By the spring, “Hammerman” was moved to the end of the Saturday morning schedule, where it probably got frequently pre-empted by ABC or local stations’ sports broadcasts, and/or saw viewers flip over to “Soul Train” (at least in my town). After this season, “Hammerman” was axed, and that was that. To date, it’s had a few VHS releases, but so far, no DVD releases. Even the equally short-lived “Wish Kid” got that.

Finally, here’s the opening theme.

Minorities in cartoons: Thunder and Lightning

This week’s minorities in cartoons entry is a double one this week: Thunder and Lightning, a pair of superheroine sisters who’re the daughters of superhero Black Lightning.


ThunderThunder (real name: Anissa Pierce) is the older of the Pierce siblings. Thunder possesses the ability of increasing her body’s mass while keeping her size the same, thus increasing her density. This allows her to become immovable and invulnerable, as well as generate shock waves by stomping her foot.

Anissa promised her father she’d wait until she finished college before taking up superheroics, which she did, becoming Thunder after graduation. As Thunder, Anissa had various superhero adventures, including joining the superhero team the Outsiders. There, she met fellow teammate Grace Choi, who becomes her close teammate and eventual lover.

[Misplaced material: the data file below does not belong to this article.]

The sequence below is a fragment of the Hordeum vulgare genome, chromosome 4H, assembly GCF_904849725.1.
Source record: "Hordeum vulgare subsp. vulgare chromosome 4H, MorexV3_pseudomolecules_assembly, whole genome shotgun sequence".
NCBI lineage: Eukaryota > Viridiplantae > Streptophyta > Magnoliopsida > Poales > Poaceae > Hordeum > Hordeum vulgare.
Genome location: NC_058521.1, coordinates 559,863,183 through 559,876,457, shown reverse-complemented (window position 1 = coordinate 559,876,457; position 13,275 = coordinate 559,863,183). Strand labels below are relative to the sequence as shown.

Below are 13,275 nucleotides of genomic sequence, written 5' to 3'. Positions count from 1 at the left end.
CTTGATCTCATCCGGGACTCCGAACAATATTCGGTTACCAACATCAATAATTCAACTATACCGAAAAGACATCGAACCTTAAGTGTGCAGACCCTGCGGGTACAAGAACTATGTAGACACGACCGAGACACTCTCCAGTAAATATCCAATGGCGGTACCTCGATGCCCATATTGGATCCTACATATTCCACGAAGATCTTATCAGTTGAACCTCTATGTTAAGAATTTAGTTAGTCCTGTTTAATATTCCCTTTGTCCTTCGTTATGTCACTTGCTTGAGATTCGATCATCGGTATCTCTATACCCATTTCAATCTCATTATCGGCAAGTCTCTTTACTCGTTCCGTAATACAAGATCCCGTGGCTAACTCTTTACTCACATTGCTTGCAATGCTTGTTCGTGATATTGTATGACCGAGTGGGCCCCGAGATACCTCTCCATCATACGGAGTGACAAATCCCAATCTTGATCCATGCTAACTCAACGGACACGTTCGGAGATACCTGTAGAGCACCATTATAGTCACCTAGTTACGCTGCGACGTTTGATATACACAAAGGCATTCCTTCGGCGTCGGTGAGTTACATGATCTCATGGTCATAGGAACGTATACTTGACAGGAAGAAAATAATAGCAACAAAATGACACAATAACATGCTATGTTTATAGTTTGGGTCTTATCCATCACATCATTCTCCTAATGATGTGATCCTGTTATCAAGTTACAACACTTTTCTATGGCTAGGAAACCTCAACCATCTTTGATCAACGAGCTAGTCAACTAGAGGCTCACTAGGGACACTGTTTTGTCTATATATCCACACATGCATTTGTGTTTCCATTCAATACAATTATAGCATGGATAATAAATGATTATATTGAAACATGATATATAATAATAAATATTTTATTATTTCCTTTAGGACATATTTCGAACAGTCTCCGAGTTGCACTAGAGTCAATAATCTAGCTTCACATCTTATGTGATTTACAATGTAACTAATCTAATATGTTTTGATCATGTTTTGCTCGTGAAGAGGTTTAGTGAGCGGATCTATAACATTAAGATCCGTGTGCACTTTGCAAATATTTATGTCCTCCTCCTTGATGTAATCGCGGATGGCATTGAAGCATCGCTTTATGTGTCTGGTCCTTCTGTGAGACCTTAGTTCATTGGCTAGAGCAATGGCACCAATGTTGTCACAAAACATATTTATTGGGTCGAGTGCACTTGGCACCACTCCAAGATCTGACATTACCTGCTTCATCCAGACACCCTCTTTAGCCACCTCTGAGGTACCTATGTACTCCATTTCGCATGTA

Thunder first appeared in “Outsiders” (volume 3) #1 in August 2003. She was created by Judd Winick and Tom Raney.


LightningLightning (real name: Jennifer Pierce) is the younger of the Pierce siblings. Like her father (and various other African-American superheroes), Lightning possesses the usual electrical-themed superpowers, including the ability to fly. After seeing Thunder’s more covert/less-than-mainstream superhero team (and the rough experiences she had there), Black Lightning decided his younger daughter needed a more formal training in her powers/becoming a superheroine, and had her join the Justice Society. There, Jennifer met and befriended fellow younger JSAers Stargirl, Cyclone, and Jakeem Thunder.